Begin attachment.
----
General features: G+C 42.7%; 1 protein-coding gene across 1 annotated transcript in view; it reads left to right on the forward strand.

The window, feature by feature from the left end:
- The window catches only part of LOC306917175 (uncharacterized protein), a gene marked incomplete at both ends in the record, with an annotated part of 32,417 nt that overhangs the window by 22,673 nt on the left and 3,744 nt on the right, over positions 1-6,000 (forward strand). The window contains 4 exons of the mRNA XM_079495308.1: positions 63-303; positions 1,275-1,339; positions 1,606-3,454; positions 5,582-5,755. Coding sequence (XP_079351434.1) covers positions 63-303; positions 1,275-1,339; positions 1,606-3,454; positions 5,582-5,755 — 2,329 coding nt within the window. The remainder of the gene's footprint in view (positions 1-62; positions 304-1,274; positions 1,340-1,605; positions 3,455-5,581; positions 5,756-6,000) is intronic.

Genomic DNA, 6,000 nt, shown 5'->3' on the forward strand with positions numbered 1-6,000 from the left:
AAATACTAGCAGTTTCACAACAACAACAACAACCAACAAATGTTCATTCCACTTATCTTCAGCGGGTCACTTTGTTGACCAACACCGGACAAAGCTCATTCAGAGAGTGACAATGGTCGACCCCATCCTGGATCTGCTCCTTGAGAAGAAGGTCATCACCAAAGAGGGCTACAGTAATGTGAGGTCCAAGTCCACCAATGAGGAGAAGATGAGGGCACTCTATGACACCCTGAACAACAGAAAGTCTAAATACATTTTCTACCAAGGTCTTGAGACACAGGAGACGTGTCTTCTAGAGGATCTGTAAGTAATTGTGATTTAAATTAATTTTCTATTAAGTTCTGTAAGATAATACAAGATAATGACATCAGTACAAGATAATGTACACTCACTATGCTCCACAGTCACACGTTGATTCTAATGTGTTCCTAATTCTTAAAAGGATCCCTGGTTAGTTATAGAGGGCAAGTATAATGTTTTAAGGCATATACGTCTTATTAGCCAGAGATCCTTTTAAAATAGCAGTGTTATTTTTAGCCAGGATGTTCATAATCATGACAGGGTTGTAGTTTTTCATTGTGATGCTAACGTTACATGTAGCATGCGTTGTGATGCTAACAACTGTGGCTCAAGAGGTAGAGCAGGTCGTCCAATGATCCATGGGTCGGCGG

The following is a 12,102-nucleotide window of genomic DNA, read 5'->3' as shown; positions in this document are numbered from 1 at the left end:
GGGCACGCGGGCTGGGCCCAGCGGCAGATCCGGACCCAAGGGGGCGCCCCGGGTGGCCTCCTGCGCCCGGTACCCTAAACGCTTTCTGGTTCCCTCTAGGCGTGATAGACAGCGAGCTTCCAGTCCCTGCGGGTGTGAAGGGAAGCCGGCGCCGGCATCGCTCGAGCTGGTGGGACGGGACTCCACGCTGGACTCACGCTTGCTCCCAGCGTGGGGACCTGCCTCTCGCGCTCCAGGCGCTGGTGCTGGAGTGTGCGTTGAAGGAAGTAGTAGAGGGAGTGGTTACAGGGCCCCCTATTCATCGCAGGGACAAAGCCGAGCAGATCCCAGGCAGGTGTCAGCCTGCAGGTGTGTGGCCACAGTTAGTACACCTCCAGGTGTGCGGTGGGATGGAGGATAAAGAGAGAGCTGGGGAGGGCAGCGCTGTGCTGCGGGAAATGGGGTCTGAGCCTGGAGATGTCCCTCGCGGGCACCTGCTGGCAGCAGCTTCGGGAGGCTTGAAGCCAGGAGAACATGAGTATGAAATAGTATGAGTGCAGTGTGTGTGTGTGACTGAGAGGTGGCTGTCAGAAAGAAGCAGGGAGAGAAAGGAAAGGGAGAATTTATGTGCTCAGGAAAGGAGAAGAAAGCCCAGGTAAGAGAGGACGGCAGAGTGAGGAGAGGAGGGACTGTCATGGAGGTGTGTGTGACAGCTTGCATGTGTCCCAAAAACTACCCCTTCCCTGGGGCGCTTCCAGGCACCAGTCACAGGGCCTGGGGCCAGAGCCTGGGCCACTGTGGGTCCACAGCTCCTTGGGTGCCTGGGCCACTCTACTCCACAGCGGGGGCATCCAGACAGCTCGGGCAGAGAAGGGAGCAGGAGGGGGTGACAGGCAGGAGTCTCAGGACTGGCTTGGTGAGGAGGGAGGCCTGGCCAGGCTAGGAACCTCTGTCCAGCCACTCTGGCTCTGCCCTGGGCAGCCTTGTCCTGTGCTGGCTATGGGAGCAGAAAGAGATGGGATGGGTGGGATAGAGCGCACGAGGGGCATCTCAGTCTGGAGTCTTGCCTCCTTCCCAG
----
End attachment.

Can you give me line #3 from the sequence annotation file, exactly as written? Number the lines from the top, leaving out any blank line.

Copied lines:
- The window catches only part of LOC306917175 (uncharacterized protein), a gene marked incomplete at both ends in the record, with an annotated part of 32,417 nt that overhangs the window by 22,673 nt on the left and 3,744 nt on the right, over positions 1-6,000 (forward strand). The window contains 4 exons of the mRNA XM_079495308.1: positions 63-303; positions 1,275-1,339; positions 1,606-3,454; positions 5,582-5,755. Coding sequence (XP_079351434.1) covers positions 63-303; positions 1,275-1,339; positions 1,606-3,454; positions 5,582-5,755 — 2,329 coding nt within the window. The remainder of the gene's footprint in view (positions 1-62; positions 304-1,274; positions 1,340-1,605; positions 3,455-5,581; positions 5,756-6,000) is intronic.